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September 12, 2019

  

Phileo's new Meat profit programme provides 18.66 euros/head ROI benefit

 

 

 

A new Phileo by Lesaffre programme for Meat profit was launched at the SPACE event in Rennes, France on September 11 to help farmers improve herd profitability and health of their beef cattle by paying more attention to the nutritional requirements of their animals.

 

Driven by Phileo's development of three yeast-based health, stress and nutritional solutions, the new programme is designed to help farmers focus on the key periods of beef cattle production when feed efficiency, growth performance and meat quality require priority attention.

 

"Efficient beef production centres on two main areas, breeding and finishing," said Dr. Valentin Nenov, ruminants species manager of Phileo. "As part of this process, most weaned beef calves are transferred from their original breeding farm to a finishing unit, sometimes travelling a substantial distance between the two locations".


"This can involve considerable stress, both during the travel itself and for the first few days and weeks after the calves arrive at the finishing unit. During this time, bovine respiratory disease (BRD) is by far the most common disease in receiving beef cattle and may have a huge impact on feedlot economics.


"Our Meat profit programme has been developed to reduce livestock stress during this critical period while also equipping finishing animals with the nutritional resources to enable them to maximise feed efficiency, growth and end-product meat quality."

 

The three key products on which the Meat profit programme is based are Actisaf®, Safmannan® and Selsaf®.

 

Diet supplementation with Actisaf and Safmannan during the receiving/conditioning period, when animals first arrive on the finishing unit, has been shown in trials to mitigate the detrimental effect of stress.

 

Study evidence, for example, shows that rectal temperature and cortisol levels were lower in calves in the Actisaf and Safmannan group than in a comparative control group. Feed intake was also found to be higher in supplemented animals throughout the receiving period.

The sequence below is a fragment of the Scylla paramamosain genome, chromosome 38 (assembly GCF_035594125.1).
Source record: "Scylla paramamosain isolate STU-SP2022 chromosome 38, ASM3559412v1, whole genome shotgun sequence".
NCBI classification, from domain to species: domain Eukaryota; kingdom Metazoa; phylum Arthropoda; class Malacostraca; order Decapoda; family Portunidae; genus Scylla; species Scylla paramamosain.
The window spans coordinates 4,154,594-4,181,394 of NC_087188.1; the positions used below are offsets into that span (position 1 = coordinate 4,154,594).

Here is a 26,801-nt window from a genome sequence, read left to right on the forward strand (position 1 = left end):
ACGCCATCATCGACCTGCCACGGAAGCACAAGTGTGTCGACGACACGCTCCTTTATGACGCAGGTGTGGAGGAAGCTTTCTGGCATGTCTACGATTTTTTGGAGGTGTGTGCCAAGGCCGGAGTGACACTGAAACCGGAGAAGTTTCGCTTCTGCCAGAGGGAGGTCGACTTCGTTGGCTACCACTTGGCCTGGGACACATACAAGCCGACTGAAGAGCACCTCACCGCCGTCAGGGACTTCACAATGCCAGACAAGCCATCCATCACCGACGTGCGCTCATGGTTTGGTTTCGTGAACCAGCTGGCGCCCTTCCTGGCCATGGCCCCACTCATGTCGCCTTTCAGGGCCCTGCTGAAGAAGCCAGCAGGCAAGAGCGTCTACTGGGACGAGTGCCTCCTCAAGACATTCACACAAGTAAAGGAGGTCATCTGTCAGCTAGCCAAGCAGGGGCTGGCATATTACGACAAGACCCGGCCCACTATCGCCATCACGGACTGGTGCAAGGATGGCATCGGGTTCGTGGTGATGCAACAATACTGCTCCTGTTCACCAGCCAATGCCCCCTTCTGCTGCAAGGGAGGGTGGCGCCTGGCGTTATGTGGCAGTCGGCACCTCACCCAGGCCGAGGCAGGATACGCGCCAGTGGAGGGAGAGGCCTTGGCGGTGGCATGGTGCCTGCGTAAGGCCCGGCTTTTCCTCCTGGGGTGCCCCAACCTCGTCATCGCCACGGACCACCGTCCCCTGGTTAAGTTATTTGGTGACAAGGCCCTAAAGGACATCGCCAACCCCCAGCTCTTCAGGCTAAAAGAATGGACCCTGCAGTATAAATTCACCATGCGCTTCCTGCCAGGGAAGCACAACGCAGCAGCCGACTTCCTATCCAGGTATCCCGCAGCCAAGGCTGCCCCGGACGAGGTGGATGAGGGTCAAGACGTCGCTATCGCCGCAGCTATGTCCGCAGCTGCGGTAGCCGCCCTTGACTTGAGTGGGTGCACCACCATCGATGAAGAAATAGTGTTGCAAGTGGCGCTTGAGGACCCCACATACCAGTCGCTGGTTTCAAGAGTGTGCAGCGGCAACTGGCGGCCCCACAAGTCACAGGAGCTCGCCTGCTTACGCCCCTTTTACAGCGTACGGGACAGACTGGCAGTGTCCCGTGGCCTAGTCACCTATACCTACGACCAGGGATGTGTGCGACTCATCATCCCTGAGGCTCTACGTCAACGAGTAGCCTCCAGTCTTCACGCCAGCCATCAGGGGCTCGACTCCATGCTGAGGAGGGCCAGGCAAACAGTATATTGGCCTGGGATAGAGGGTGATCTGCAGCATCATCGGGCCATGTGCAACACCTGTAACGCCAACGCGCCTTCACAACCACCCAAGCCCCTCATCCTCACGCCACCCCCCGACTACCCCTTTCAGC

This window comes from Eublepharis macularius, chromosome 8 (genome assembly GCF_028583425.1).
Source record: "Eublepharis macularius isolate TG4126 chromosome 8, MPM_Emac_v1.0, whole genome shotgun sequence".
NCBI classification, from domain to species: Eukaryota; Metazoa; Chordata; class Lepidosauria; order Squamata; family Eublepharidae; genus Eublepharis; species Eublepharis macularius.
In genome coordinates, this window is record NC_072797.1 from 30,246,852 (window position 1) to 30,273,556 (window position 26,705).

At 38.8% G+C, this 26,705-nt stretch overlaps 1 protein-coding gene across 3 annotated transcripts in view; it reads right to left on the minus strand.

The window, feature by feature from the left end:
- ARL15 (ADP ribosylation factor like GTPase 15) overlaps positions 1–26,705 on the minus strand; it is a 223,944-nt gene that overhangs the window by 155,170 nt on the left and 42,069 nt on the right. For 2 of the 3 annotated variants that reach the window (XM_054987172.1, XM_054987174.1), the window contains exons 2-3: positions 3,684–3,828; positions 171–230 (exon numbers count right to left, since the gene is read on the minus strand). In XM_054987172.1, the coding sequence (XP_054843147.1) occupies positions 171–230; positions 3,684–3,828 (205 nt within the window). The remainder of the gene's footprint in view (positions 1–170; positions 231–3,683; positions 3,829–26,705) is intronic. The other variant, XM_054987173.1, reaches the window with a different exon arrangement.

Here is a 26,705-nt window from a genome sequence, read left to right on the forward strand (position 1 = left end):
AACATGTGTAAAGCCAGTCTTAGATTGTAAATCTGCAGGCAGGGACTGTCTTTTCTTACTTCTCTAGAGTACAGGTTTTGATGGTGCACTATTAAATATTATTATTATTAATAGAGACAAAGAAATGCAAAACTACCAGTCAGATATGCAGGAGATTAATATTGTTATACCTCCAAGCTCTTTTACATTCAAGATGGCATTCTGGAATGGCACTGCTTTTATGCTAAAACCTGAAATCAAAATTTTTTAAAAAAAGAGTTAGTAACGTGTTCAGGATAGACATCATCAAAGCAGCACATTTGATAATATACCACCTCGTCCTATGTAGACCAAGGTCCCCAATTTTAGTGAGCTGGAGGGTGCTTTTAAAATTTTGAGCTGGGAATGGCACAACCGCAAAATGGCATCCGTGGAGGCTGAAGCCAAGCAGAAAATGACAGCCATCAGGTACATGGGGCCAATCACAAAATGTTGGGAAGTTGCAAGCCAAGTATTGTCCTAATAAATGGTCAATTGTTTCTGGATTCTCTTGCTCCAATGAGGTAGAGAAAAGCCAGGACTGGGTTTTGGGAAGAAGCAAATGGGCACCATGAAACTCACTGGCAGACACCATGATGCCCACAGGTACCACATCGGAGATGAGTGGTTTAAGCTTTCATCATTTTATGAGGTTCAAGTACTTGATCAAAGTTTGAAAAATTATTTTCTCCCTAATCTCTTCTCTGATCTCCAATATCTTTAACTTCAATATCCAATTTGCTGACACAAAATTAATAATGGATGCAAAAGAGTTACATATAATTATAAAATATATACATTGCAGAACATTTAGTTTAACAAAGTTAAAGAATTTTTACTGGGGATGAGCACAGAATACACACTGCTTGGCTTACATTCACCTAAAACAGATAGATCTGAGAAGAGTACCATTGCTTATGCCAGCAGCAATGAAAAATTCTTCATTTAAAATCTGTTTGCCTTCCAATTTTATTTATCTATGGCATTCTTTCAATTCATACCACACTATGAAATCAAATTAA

Trials with Selsaf, meanwhile, showed a reduction in sensitivity to oxidative stress after a stressful event, such as transportation between farms, while the immune response of supplemented animals to vaccination was improved.

 

Selsaf was also found to complement the enhanced immunity effects of Actisaf and Safmannan.


Actisaf, Safmannan and Selsaf were, in addition, found to have synergistic effects in disease prevention, with Safmannan helping to improve general health and reduce excessive responses to subsequent immune challenge, while Selsaf minimised the effect of immune over-stimulation.

 

In relation to enhancing growth rates during finishing, which is important for maximising production profitability, trials in various countries with Actisaf demonstrated that supplementation with the product boosted performance, including ADG and FCR, which made the finishing process more efficient and reduced feeding costs.

 

Selsaf also had a beneficial impact on the visual appeal of meat produced from supplemented animals, significantly improving meat appearance and having a more beneficial effect on shelf life than sodium selenite.

 

Finally, judged according to number of BRD cases, health, productivity and return on investment (ROI), the programme Meat profit, in which animals were only supplemented for the three products for 30 days, showed substantial gains over a control group of non-supplemented animals.

 

On BRD, for example, the control group of 487 animals, suffered 372 BRD cases, resulting in a treatment cost of 16.04 euros per head. The programme Meat profit group, consisting of 549 animals, had just 334 BRD cases and a final treatment cost of 12.77 euros per head. This left the programme Meat profit group with a net health gain over the control group of 3.27 euros a head.

 

Compared according to productivity, meanwhile, across a 186-day trial, the programme Meat profit group animals achieved an average daily gain (ADG) of 1.049 kg/head, against the control group's ADG of 1.018 kg/head. This gave the programme Meat profit group a final performance gain worth 15.39 euros a head.

 

Combining both these results meant that the programme Meat profit group had a ROI gain over the control group of 18.66 euros a head.

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